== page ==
From Flora Annie Steel to Paul Scott the English novelists who have written about India—and they are so numerous that a complete bibliography would fill a small volume—have virtually all reached certain conclusions, whether expressed or implicit: first, that successful communication (and still more, successful fusion) between India and the West is always imperfect when not absolutely disastrous; second, that Indians are somehow deficient in the more...
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SOURCE: "Holy Women and Unholy Men: Ruth Prawer Jhabvala Confronts the Non-rational," in Ariel: A Review of International English Literature, Vol. 17, No. 3, July, 1986, pp. 85-101.
[In the following essay, Summerfield discusses critics' frequent comparisons of Jhabvala to Jane Austen and Anton Chekhov, concentrating on her frequent depictions of swamis and their relationships to their female followers.]
Any woman who writes witty novels in English about courtship and family life faces the occupational hazard of being compared to Jane Austen. Despite the exotic character (to Western readers) of her Indian settings, this has frequently been the privilege and the fate of Ruth Prawer Jhabvala. It does not often happen, however, that the novelist who is compared to Jane Austen for wit is also compared to Anton Chekhov for humour tinged with melancholy. The fact that Jhabvala is the subject of both comparisons suggests that the atmosphere of her books is richly varied, but the affinity of her work with Austen's novels and Chekhov's stories is more than a matter of surfaces. Austen carried the values of the Age of Reason into the Romantic period, Chekhov opposed the anti-scientific outlook of the Russian Slavophiles and of Tolstoy, and Jhabvala attacks the proliferation of mystical cults. All three writers base their judgements of people and actions on experience and reason; they share a deeply rooted...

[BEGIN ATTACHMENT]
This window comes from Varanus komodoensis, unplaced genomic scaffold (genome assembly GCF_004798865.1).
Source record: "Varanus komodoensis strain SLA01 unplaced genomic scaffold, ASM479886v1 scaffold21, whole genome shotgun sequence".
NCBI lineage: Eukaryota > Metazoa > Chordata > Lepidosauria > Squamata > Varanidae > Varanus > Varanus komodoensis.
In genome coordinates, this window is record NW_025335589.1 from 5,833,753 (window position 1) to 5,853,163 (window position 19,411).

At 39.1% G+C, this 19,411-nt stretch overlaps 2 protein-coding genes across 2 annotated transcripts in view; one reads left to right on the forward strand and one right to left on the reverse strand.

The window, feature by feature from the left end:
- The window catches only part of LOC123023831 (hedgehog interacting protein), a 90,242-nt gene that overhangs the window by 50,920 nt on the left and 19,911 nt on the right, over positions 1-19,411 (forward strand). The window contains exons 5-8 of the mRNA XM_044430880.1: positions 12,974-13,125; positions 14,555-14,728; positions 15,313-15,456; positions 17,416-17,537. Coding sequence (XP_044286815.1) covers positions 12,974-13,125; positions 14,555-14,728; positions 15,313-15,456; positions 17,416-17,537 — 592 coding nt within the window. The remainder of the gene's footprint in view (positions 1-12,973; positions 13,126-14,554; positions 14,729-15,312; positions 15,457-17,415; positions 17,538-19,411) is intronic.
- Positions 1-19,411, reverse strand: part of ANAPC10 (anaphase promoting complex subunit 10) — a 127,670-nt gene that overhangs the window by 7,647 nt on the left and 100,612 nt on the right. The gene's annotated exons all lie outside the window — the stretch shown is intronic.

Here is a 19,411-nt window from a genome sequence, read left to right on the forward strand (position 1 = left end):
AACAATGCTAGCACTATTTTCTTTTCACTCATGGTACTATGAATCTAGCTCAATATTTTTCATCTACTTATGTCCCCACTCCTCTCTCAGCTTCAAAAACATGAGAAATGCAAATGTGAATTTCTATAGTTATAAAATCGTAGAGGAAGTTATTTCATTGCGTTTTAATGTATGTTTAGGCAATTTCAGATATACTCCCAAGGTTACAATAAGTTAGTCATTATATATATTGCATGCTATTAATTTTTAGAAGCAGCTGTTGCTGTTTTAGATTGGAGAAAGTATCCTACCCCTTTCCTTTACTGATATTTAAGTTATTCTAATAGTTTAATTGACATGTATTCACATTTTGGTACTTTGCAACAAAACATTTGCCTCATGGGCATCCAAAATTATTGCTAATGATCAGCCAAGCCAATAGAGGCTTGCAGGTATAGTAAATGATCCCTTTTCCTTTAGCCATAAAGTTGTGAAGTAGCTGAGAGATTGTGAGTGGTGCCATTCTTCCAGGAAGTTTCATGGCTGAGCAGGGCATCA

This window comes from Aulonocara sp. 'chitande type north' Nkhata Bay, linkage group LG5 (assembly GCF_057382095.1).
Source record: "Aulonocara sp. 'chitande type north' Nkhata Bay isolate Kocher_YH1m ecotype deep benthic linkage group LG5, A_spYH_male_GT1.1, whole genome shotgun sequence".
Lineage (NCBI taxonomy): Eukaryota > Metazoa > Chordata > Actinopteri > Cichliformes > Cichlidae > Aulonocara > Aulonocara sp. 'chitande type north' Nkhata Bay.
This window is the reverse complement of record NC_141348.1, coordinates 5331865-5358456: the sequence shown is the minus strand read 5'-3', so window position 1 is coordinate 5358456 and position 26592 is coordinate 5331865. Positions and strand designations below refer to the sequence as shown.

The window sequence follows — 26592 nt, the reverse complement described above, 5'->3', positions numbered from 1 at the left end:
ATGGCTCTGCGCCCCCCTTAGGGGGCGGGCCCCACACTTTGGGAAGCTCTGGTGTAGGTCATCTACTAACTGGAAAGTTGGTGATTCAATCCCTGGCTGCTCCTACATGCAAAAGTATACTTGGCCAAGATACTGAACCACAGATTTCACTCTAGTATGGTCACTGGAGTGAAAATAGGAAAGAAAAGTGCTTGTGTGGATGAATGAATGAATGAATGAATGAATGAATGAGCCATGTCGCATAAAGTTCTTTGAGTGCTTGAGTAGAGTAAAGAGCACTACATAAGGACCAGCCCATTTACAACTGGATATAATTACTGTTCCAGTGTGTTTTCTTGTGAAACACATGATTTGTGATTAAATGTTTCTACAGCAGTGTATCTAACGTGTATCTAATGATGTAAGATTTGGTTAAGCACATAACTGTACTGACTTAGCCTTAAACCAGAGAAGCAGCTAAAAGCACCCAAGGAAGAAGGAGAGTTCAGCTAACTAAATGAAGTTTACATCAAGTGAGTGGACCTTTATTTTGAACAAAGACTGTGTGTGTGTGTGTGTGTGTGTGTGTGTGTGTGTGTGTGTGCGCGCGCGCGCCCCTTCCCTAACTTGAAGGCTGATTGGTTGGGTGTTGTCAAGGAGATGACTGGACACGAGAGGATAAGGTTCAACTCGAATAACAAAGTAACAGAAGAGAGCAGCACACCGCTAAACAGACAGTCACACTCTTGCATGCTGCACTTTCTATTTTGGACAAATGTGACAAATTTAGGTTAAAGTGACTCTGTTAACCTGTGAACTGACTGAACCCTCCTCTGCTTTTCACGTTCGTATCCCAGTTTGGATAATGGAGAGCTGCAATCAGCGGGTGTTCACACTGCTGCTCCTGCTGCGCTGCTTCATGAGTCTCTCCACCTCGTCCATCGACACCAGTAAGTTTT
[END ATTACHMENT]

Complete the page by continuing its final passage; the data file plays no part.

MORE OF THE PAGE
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SOURCE: An interview with Ruth Prawer Jhabvala, in San Francisco Review of Books, Vol. 11, No. 4, Spring, 1987, pp. 5-6.
[In the following interview, which was conducted in New York in 1986, Jhabvala discusses her screenplays and her novel In Search of Love and Beauty, which she considers her first American novel, having written it after moving to New York City.]
Ruth Prawer Jhabvala was born to Jewish parents in Cologne, Germany on May 7, 1927. Her father, Marcus Prawer, came to Germany to escape military conscription in Poland; he met and married Eleanor (Cohn) Prawer in Cologne. Ruth Prawer's grandfather was the cantor of the largest synagogue in that city and prided himself on his friendship with Christian pastors; her grandmother studied at the Berlin Conservatory of Music and played the piano. Her family identified with Germany and celebrated all national, civic and Jewish festivals and holidays. She was raised in this solid, well-integrated, civilized atmosphere, surrounded by life-loving aunts and uncles, and the fragrance of her grandmother's tea cakes.